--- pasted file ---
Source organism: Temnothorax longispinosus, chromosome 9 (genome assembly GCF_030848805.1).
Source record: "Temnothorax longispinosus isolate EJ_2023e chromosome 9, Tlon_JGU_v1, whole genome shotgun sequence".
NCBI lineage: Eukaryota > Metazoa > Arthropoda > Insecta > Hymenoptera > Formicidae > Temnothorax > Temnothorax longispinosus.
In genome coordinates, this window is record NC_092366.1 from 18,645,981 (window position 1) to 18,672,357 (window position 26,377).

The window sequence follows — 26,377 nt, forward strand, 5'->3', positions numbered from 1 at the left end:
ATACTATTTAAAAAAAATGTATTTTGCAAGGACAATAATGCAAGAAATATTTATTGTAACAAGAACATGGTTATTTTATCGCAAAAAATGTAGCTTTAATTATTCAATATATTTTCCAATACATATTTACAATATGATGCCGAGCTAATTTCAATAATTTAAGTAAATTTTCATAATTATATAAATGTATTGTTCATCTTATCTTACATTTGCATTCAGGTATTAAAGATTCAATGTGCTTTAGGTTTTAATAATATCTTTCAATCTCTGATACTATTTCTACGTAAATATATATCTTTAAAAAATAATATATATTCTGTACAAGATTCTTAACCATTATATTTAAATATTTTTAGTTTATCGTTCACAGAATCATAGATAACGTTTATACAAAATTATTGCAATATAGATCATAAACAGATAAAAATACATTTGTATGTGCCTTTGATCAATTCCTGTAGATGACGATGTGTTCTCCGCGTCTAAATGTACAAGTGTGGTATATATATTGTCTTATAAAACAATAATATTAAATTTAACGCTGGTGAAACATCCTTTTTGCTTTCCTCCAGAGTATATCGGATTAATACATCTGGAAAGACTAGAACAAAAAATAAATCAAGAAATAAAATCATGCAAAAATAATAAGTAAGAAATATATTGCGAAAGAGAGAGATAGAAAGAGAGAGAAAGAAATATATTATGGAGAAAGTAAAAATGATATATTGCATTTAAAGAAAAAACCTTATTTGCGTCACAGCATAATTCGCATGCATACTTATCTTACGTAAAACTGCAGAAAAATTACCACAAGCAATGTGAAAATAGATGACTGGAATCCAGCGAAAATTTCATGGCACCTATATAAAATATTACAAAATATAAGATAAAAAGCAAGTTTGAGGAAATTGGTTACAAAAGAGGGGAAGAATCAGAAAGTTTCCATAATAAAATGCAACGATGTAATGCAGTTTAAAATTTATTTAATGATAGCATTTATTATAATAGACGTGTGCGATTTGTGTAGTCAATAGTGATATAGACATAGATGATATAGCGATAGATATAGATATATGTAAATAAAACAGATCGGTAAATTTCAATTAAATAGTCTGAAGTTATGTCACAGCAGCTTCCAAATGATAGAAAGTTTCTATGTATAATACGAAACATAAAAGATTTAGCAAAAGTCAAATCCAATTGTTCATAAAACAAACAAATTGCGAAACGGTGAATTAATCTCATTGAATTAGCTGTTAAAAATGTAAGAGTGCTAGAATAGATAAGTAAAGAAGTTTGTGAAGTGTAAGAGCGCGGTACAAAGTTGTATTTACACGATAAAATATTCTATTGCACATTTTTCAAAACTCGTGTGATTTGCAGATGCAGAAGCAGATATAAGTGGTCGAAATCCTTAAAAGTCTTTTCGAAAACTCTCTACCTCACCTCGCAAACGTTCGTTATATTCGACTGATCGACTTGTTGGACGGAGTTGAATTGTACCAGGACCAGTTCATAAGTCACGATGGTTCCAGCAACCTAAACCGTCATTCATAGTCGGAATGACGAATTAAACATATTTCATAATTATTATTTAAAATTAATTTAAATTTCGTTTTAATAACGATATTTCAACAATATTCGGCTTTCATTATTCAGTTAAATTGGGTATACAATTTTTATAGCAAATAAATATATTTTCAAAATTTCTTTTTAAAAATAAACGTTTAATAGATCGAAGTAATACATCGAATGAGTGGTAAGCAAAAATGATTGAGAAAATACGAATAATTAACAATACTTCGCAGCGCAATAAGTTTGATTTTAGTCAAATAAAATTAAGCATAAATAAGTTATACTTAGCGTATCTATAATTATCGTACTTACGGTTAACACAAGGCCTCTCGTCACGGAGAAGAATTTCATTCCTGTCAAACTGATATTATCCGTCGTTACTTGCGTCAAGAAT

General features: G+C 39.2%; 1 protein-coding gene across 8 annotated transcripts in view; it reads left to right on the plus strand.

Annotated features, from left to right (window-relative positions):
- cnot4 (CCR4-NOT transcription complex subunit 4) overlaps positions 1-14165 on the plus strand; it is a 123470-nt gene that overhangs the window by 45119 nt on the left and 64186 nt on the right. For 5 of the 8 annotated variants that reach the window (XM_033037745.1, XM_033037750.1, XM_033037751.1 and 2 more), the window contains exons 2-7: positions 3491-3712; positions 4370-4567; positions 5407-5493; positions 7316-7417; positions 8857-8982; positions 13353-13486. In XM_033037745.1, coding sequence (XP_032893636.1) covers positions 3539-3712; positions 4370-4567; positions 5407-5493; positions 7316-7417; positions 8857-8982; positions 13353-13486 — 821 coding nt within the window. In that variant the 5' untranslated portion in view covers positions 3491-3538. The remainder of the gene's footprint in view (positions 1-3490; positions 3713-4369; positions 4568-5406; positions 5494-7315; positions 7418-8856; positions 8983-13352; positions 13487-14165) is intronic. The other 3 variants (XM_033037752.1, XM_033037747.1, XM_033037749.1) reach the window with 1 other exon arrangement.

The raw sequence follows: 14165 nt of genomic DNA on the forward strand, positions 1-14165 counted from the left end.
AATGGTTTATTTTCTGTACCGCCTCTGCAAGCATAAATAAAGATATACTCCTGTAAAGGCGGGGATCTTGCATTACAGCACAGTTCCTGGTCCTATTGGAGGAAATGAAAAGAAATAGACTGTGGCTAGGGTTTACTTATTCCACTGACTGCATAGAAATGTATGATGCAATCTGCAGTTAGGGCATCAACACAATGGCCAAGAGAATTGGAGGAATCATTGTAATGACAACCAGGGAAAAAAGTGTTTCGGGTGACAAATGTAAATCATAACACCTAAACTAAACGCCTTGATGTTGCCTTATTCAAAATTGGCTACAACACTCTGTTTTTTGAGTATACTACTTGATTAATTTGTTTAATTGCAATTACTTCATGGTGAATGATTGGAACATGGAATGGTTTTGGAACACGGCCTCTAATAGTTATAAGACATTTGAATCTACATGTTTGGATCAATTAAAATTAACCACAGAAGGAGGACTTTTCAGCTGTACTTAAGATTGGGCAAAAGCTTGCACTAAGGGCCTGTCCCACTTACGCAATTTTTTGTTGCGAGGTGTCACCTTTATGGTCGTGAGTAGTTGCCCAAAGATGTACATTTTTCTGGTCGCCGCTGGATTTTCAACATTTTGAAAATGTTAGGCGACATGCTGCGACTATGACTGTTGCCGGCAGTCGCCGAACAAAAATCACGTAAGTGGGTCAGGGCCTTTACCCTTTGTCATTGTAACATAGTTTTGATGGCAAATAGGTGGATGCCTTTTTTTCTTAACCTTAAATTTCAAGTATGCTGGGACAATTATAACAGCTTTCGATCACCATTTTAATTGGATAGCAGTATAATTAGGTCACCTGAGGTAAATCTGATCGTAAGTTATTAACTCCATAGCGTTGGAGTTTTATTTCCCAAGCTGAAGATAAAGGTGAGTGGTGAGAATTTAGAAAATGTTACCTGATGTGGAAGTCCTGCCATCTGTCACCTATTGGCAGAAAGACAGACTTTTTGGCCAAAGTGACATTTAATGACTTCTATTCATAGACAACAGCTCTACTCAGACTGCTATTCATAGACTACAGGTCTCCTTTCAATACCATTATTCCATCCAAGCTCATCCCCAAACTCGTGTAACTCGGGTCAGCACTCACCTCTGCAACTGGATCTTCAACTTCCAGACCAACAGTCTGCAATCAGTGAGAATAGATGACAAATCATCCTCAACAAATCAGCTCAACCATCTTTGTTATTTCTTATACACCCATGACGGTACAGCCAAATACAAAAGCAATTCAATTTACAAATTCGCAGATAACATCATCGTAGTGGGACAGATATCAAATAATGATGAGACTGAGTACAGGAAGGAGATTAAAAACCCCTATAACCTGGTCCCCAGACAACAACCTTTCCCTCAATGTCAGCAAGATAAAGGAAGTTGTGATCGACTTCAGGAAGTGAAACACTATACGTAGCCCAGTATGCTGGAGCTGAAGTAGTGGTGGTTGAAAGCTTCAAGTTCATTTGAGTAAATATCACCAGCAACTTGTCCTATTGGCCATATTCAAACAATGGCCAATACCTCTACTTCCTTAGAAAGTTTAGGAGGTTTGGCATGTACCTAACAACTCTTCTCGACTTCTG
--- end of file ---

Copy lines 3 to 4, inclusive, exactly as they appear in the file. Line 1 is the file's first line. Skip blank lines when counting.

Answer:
NCBI lineage: Eukaryota > Metazoa > Arthropoda > Insecta > Hymenoptera > Formicidae > Temnothorax > Temnothorax longispinosus.
In genome coordinates, this window is record NC_092366.1 from 18,645,981 (window position 1) to 18,672,357 (window position 26,377).